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14 US Soldiers Die in Helicopter Crash in Northern Iraq


IRAQ: The U.S. military says an American helicopter has crashed in northern Iraq, killing all 14 soldiers on board. The military says initial indications are that the (UH-60 Blackhawk) helicopter crashed today as a result of a mechanical malfunction. The military says there are no indications of hostile fire. An investigation into the crash is underway. In the northern city of Baiji, Iraqi police say a suicide truck bomber attacked a police station, killing at least 19 people and wounding dozens more. The victims include both police and civilians. Tuesday, 15 former aides of executed Iraqi leader Saddam Hussein went on trial in Baghdad.

US - IRAQ: President Bush will urge the American people to be patient in a speech today defending the war in Iraq. According to portions of the speech released by the White House, Mr. Bush will compare the conflict in Iraq to previous U.S. military efforts in Asia. Mr. Bush will liken Islamic extremists to Japanese militarists during World War Two, and communists in Korea and Vietnam during the Cold War. The White House says today's speech will describe how "America's patience and perseverance" in Asia led to a democratic and prosperous region.

IRAN - NUCLEAR: A senior U.S. official has criticized the deal Iran reached with the International Atomic Energy Agency (IAEA) on a timetable for Tehran to answer questions about its controversial nuclear program. Gregory Schulte -- the head of the U.S. delegation to the IAEA -- said today (Wednesday -- in Vienna) the pact has "real limitations," and does not allow for wider inspections of Iran's nuclear facilities. Schulte said Iran is "clearly trying to take attention" from its efforts to acquire nuclear weapons capabilities. He added this will not prevent the United Nations Security Council from taking additional punitive measures against Iran.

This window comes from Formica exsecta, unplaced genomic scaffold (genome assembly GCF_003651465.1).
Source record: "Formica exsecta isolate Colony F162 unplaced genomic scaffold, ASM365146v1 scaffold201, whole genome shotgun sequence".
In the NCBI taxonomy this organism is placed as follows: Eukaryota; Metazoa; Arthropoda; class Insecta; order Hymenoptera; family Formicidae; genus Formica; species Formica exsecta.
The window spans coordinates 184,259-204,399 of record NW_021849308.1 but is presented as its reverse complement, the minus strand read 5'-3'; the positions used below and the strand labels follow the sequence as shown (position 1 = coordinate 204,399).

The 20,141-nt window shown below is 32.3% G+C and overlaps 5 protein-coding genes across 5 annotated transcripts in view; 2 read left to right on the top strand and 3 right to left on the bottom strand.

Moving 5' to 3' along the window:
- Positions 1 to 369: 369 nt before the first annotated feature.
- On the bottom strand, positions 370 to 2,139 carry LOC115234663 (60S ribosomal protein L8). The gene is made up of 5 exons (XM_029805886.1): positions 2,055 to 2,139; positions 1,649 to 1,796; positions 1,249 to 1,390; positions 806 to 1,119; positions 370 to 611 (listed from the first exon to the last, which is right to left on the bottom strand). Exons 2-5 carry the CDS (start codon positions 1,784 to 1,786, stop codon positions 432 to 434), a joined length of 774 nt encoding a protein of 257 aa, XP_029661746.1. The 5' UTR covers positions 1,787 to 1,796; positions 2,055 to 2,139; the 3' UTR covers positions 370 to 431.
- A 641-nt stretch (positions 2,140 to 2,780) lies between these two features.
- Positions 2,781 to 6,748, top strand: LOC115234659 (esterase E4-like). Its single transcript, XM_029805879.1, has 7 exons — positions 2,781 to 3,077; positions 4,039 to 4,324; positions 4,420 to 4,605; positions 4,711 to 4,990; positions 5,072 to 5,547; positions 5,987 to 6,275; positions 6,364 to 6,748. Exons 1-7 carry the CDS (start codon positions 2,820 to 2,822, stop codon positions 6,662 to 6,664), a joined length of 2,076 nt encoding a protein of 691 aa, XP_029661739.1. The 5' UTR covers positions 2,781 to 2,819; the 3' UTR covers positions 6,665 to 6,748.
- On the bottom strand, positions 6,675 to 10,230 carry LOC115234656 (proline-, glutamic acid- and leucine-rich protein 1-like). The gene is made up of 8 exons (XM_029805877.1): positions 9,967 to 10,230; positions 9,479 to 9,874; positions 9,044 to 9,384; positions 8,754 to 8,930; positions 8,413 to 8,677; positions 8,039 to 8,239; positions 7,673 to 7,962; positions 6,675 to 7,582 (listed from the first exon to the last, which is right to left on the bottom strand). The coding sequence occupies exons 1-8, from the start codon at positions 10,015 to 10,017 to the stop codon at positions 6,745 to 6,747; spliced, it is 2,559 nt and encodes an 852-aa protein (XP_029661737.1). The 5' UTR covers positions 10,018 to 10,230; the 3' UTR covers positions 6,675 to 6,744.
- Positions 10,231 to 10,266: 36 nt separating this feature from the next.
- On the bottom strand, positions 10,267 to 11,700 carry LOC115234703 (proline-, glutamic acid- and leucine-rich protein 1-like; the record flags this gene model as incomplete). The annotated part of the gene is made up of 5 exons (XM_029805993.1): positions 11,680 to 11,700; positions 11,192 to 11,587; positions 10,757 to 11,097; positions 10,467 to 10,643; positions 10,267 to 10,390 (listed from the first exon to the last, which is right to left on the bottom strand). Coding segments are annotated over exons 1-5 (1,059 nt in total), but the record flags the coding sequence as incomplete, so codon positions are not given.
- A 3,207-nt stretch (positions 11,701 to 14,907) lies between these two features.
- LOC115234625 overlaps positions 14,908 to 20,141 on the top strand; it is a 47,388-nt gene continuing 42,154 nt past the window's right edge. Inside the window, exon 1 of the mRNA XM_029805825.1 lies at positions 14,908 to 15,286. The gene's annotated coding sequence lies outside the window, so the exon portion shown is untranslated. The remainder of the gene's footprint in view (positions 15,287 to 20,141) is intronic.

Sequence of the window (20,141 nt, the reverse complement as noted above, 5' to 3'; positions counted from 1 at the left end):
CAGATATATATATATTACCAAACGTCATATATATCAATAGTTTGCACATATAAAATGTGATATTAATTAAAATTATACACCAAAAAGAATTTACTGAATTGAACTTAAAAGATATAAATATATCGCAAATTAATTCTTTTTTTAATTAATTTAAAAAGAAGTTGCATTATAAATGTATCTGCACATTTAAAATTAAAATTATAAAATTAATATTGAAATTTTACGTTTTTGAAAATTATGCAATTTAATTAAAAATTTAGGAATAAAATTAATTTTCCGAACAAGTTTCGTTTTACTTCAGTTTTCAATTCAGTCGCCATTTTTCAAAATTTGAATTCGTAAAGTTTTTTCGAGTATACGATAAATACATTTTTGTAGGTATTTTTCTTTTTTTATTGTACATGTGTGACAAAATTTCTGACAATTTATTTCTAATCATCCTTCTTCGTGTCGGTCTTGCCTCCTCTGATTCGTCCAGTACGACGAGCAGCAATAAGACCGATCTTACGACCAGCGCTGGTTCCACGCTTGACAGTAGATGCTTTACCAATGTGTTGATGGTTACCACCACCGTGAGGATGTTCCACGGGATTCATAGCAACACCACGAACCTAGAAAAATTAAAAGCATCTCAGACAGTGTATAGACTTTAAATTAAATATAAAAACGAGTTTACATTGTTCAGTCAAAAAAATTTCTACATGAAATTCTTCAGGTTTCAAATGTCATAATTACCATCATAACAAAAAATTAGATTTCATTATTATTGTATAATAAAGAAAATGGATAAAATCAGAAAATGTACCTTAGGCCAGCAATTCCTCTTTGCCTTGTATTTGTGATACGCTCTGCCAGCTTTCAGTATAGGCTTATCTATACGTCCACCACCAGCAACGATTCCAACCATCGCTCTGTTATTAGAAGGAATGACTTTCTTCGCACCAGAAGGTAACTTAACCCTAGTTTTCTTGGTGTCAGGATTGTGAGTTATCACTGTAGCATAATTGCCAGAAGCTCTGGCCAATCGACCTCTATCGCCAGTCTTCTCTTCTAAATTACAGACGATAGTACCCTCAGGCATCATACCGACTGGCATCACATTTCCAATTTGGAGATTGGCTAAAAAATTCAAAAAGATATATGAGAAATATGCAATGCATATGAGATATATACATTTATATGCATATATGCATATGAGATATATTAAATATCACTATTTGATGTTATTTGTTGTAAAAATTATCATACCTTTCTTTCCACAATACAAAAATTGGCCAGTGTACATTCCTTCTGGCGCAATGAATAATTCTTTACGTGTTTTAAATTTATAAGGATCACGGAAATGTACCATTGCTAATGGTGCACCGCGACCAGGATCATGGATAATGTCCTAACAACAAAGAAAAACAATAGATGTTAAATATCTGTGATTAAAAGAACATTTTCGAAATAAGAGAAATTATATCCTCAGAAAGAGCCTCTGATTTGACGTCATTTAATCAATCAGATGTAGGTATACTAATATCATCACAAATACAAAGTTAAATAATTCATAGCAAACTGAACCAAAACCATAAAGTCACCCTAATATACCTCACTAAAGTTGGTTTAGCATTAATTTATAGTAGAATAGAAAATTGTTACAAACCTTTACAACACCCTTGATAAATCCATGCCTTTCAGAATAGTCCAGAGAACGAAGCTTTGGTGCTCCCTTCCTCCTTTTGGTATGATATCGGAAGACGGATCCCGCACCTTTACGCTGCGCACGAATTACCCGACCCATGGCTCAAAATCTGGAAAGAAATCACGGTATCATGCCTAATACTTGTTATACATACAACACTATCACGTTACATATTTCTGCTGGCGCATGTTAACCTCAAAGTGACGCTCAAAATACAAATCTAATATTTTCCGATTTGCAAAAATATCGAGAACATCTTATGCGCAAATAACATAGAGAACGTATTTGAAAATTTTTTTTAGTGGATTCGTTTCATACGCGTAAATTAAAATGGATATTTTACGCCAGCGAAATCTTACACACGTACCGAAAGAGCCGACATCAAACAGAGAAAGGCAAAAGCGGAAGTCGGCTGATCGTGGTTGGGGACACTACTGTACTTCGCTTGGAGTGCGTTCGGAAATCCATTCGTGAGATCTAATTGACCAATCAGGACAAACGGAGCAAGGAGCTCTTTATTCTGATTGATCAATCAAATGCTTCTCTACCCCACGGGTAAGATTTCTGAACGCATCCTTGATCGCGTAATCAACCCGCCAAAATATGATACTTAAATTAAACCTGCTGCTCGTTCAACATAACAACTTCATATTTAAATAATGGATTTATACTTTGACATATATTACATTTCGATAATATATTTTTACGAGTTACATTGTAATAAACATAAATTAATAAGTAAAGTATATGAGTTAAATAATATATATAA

BURMA - ARRESTS: Burma's military government has arrested 13 activists, including one of Burma's most prominent pro-democracy leaders, after a protest in Rangoon Sunday over fuel price increases. The state-run newspaper New Light of Myanmar reported today that members of the 88 Generation Students group were detained Tuesday night for attempting to "undermine the stability and security of the nation." Members of the 88 Generation Students were at the forefront of a 1988 pro-democracy uprising that was brutally suppressed by the military. Among those detained is Min Ko Naing, who spent 16 years in prison, despite international calls for his release.

INDIA - JAPAN: Japanese Prime Minister Shinzo Abe has called on India to form a strategic and economic alliance with Japan, the United States and Australia. Speaking to a joint session of India's parliament, Mr. Abe said the alliance would share values such as freedom, democracy and a respect for basic human rights. He said the four nations working together could protect shipping lanes, vital to the world economy. Lawmakers greeted the alliance idea largely with silence. Analysts say Mr. Abe is trying to strengthen relations with India to counter Beijing's growing influence in the region.

NOKOR - FLOODS: North Korea's state-run media say the country's most powerful organization has taken charge of relief efforts, after some of the worst flooding in years. Radio Pyongyang reported today that the National Defense Commission, chaired by North Korean leader Kim Jong Il, is supervising relief operations. On Tuesday, the World Food Program issued a statement saying the government in Pyongyang will allow it to distribute food to 215-thousand people over the next three months. The country has reported 300 people are dead or missing after torrential rains earlier this month.

ASIA - AIDS CONFERENCE: A top U.N. AIDS official says the pandemic is on the rise in some Asian and Pacific nations and is urging governments to devote more resources to fighting the deadly disease. U.N. AIDS Asia Pacific Regional Director Prasada Rao said Tuesday that, compared to HIV infection rates in Africa, the prevalence of AIDS is low in Asia. However, he said infection rates are up in many Asian and Pacific nations such as Bangladesh, Indonesia, Vietnam and Cambodia. He made his comments while attending a five-day conference on AIDS/HIV in the Sri Lankan capital, Colombo.

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